Diffusers: what you need to know before you buy
Cornflower is also known by the name “Bachelor’s Buttons”, but the botanical name is Centaurea cyanus. These vibrant colored flowers are distilled to make the hydrosol. This particular hydrosol is quite versatile- one reason I wanted to make it available (in Canada only, sorry!).
Safety first: Although this hydrosol is suitable for babies, it should be avoided during the first trimester of pregnancy.
Shelf life: The average shelf life of this hydrosol is generally around 12- 14 months. It should be stored in a cook and dark place. Cornflower hydrosols may be purchased from boutique distillers, as they are not yet widely available. I find the aroma to be mildly earthy. It would blend well with rose or lavender.
Some of the uses for cornflower hydrosol include:
- 1st aid applications:
- eye compress for swollen, itchy eyes, or pink eye
- compress for bruises (you could add witch hazel and lavender before topical application)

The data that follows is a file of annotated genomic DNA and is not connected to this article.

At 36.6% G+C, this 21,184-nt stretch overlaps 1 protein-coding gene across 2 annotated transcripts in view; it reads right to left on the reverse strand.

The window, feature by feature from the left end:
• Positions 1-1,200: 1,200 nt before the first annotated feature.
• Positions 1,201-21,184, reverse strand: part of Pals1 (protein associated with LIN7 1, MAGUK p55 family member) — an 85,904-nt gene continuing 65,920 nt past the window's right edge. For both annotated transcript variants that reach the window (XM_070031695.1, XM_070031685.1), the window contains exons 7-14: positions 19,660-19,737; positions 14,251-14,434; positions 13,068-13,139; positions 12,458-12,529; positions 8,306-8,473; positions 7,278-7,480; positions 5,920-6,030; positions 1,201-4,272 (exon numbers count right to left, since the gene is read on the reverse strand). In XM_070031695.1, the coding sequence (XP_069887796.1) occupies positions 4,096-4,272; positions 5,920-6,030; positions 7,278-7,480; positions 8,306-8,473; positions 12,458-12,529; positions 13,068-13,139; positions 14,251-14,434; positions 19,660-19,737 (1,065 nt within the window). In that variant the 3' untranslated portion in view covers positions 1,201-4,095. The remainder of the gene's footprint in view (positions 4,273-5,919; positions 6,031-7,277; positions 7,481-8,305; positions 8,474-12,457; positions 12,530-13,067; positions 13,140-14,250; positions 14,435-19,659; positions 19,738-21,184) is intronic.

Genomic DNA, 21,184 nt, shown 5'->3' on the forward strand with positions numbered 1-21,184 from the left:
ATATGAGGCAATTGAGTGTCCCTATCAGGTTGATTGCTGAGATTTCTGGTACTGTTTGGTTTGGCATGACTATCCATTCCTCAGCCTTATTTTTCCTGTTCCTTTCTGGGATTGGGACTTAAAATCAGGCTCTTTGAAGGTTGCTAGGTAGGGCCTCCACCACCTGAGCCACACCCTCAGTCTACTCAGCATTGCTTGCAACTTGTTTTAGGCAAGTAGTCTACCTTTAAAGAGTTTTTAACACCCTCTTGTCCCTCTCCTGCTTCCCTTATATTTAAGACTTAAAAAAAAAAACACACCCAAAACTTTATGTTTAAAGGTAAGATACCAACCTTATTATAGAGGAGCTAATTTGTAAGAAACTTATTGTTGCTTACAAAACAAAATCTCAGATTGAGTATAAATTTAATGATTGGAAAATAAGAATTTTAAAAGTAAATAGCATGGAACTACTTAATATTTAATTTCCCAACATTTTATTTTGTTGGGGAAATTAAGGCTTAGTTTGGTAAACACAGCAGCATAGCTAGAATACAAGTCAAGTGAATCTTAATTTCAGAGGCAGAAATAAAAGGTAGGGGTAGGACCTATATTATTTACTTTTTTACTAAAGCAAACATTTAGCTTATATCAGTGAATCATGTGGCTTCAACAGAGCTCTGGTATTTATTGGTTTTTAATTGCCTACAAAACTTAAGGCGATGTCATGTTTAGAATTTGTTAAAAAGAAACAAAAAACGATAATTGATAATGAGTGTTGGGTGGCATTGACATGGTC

- Skin care applications:
- helps to fade scars
- known to regenerate skin cells
- known as a collagen booster for skin
- use for dry skin
- use for mature skin
- use to shrink large pores
- helps to tighten skin
- helps to remove excess oils
- Other applications:
- use as a spray on bedding to aid sleep
- add to a diffuser for babies
- cooling; use for hot flushes
In case you were wondering, I took the picture of cornflowers in bloom in my garden, summer of 2018.
References: Jeanne Rose, 375 Essential Oils and Hydrosols, Berkeley, CA: Frog, Ltd, 1999, 170.
Catty, Suzanne. Hydrosols, The Next Aromatherapy. Vermont: Healing Arts Press. 2001
For more information on other hydrosols, explore the profiles found on Aromaweb .